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Archives for Romania

Planning ahead

The communist regime in Romania used to impose five-year plans on its industries and citizens. Most of what is happening in Romania today is based on a day-by-day rhythm. Romanians are said to take the best decisions when they have to improvise rather than plan. That still keeps me wondering about how Romanians think about the five years ahead of them.

Posted by Bruno

Tourism has not been a top priority in Romania during the last two decades. Fresh arrivals in the capital Bucharest cannot rely on any official tourist office, while simple souvenirs or postcards are almost impossible to find. The more provincial town of Sibiu, European Cultural Capital of 2007, shows that a few basic improvements can easily change the tide. Sibiu has positioned itself on the map of international tourism and their strategy is bearing fruit: the streets of Sibiu are full of tourists from Romania and all over Europe. Question of the day: what gave them the idea to come to Romania and how do they like it?…

Posted by Bruno

Little Paris

Once upon a time, Romania`s capital Bucharest was known as `Little Paris`. Many of the buildings constructed in the early 1900s were modeled after existing buildings in Paris, and even the city lay-outs of Bucharest and Paris were similar. Unfortunately, only few of resemblances survived a combination of communist restructuring and the 1977 earthquake. A handful of facades and road signs in the city centre have kept the Parisian tradition alive but most of Bucharest now consists of huge apartment blocks. And now in 2008, the city is going through another period of drastic transformation.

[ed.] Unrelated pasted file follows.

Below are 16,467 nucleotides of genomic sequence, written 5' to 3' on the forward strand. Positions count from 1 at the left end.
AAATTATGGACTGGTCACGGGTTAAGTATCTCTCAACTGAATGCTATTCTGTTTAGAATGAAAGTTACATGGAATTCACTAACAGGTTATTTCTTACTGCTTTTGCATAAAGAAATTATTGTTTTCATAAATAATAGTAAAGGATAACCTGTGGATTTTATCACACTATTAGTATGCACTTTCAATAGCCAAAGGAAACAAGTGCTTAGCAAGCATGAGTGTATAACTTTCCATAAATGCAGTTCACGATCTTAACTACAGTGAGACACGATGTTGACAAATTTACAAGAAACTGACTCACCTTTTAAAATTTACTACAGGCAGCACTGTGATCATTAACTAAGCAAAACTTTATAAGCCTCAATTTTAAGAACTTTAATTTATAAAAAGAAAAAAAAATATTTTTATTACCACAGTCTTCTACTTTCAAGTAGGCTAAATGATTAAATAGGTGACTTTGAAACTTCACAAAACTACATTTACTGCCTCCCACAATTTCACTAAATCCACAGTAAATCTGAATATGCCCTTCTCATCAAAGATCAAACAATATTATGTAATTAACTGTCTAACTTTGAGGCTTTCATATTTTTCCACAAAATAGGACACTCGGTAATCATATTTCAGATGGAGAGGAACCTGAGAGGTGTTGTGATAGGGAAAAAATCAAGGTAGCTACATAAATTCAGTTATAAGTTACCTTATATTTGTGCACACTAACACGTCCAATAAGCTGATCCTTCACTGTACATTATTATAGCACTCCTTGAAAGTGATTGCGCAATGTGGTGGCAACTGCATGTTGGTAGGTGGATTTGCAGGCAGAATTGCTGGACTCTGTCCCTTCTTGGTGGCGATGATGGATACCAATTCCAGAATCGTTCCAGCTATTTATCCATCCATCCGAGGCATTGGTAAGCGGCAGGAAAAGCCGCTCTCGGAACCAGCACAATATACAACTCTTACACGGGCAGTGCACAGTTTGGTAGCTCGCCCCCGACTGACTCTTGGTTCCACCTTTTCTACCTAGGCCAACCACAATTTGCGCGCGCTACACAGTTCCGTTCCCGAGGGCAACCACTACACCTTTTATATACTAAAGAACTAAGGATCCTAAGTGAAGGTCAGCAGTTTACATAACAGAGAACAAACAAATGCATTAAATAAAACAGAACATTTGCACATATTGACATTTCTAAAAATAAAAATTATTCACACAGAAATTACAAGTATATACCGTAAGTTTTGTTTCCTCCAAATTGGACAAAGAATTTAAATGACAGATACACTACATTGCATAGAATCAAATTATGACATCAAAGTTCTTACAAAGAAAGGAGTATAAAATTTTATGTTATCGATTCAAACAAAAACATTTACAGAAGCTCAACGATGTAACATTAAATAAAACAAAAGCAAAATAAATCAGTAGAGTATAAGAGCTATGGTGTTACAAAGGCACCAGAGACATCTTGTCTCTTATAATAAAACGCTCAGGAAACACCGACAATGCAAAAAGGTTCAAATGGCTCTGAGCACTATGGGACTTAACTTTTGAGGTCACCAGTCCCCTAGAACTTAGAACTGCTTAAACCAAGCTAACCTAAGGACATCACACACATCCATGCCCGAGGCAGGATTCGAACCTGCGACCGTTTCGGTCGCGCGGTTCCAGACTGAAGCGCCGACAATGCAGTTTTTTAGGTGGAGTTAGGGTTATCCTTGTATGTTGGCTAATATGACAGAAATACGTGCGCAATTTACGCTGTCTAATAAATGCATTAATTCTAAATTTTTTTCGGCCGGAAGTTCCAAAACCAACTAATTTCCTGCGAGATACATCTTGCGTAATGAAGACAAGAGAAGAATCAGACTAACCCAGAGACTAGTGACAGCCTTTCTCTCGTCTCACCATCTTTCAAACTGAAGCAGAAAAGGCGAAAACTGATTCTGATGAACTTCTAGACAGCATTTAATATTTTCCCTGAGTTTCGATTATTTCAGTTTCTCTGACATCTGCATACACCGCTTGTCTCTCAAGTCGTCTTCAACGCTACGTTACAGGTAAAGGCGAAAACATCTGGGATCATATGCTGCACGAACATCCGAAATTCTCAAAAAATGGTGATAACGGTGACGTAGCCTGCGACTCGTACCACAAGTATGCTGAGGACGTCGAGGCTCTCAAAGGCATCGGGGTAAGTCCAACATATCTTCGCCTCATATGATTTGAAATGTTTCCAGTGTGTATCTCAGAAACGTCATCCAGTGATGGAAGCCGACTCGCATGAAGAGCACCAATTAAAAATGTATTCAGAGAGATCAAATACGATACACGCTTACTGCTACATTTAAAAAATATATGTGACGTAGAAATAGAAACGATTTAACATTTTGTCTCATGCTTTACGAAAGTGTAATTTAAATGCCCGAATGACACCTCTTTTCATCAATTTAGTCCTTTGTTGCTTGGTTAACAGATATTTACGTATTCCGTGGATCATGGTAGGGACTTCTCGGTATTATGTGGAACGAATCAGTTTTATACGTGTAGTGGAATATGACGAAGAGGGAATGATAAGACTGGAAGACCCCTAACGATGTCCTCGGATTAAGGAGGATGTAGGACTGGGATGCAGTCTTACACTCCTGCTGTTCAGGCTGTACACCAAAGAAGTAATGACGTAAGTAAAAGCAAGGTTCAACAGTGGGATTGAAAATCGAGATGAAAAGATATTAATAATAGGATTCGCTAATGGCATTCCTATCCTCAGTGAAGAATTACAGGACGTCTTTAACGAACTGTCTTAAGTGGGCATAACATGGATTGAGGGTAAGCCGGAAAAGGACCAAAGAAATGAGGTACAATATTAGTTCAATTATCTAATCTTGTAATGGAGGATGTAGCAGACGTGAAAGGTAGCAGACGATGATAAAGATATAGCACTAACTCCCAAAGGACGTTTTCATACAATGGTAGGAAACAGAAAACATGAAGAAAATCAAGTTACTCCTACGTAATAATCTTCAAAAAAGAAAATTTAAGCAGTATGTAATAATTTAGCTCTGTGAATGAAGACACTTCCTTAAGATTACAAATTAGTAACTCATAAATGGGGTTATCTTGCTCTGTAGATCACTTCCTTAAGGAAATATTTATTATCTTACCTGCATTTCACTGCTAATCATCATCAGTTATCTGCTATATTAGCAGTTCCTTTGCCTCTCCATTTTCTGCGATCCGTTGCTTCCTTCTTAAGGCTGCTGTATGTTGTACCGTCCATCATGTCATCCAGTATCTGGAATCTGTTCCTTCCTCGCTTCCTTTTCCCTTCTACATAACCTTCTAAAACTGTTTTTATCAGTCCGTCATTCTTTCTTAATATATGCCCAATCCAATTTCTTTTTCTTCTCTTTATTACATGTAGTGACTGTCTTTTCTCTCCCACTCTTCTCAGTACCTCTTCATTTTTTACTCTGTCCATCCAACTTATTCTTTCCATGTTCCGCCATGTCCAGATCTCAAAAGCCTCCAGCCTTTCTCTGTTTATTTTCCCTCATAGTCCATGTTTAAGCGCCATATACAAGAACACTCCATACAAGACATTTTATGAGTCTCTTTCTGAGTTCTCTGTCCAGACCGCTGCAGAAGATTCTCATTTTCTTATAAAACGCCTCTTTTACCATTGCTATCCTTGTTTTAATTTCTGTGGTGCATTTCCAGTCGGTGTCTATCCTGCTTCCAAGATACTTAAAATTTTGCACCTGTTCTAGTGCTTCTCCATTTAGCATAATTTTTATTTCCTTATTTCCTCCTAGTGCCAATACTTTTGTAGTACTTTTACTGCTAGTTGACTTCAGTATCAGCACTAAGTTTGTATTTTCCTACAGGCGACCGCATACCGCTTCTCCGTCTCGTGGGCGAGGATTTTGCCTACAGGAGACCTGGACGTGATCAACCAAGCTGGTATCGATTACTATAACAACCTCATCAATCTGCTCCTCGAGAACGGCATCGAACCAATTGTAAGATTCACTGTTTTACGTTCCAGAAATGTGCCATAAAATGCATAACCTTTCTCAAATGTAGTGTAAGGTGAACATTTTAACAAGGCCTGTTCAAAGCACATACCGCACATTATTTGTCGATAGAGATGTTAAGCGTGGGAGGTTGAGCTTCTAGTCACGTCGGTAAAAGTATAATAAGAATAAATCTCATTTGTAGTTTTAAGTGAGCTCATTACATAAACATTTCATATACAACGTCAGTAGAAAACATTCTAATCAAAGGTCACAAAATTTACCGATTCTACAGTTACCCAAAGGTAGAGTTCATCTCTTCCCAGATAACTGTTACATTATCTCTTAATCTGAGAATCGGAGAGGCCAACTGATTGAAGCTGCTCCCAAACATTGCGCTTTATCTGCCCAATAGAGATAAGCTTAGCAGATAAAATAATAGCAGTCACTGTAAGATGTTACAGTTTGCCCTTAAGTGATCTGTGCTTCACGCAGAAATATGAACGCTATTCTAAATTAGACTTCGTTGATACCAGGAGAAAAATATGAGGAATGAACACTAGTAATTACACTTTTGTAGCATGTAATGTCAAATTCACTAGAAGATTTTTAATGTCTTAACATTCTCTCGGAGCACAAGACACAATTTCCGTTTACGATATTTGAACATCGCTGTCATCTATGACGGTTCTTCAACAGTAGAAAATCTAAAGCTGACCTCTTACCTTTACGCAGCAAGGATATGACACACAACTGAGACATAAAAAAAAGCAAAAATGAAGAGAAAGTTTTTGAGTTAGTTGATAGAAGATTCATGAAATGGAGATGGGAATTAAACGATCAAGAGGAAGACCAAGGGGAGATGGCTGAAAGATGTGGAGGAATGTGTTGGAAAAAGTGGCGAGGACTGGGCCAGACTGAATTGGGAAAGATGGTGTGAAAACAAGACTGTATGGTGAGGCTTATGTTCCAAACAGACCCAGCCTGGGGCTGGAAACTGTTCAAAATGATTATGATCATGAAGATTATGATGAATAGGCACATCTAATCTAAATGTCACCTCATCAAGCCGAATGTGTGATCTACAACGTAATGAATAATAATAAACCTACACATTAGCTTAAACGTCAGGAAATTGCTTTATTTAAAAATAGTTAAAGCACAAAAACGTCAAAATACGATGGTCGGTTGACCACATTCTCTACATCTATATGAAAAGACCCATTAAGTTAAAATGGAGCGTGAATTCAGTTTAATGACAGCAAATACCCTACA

Posted by Bruno

Having money or not having money was hardly decisive for the quality of people`s life during communist times in Romania. Everybody had money, and most people could count on earning wages that were similar to the ones of their peers. The comfort of life was decided by the overall availability of goods, rather than anything else. Having money is one thing, but there also needs to be something you can buy from it. Which was oftentimes not the case in the 1990s. The trend has now reversed. Shops are full, but many people`s wallets are not: a good reason to take a closer look at the way young Romanians think about money.

Posted by Bruno

Spare time is becoming a scarce commodity in current day Romania. The rapid economic growth requires people to choose: jump on board or miss the train. There is no time for bumming around, or maybe there is. Today, I am asking young Romanians what they do when all other obligations have been fulfilled.

Posted by Bruno

Until the fall of the Berlin Wall and the destruction of the Twin Towers, communism was seen as the greatest threat to Western civilisation. The positive sides of the communist system were systematically disregarded or even denied by Western powers. Hidden behind the Iron Curtain, Romania lived both the best and the worst of communism. Opinions about the communist years range between idolization and disgrace.

Posted by Bruno

Work in Progress

I ended my Bulgarian adventures in Varna and will continue my European mission in another `fresh` EU member state. Romania lived through many ups and downs during the 20th century is currently undergoing massive changes by its attempts to lift its economy and political system to European standards.

Posted by Bruno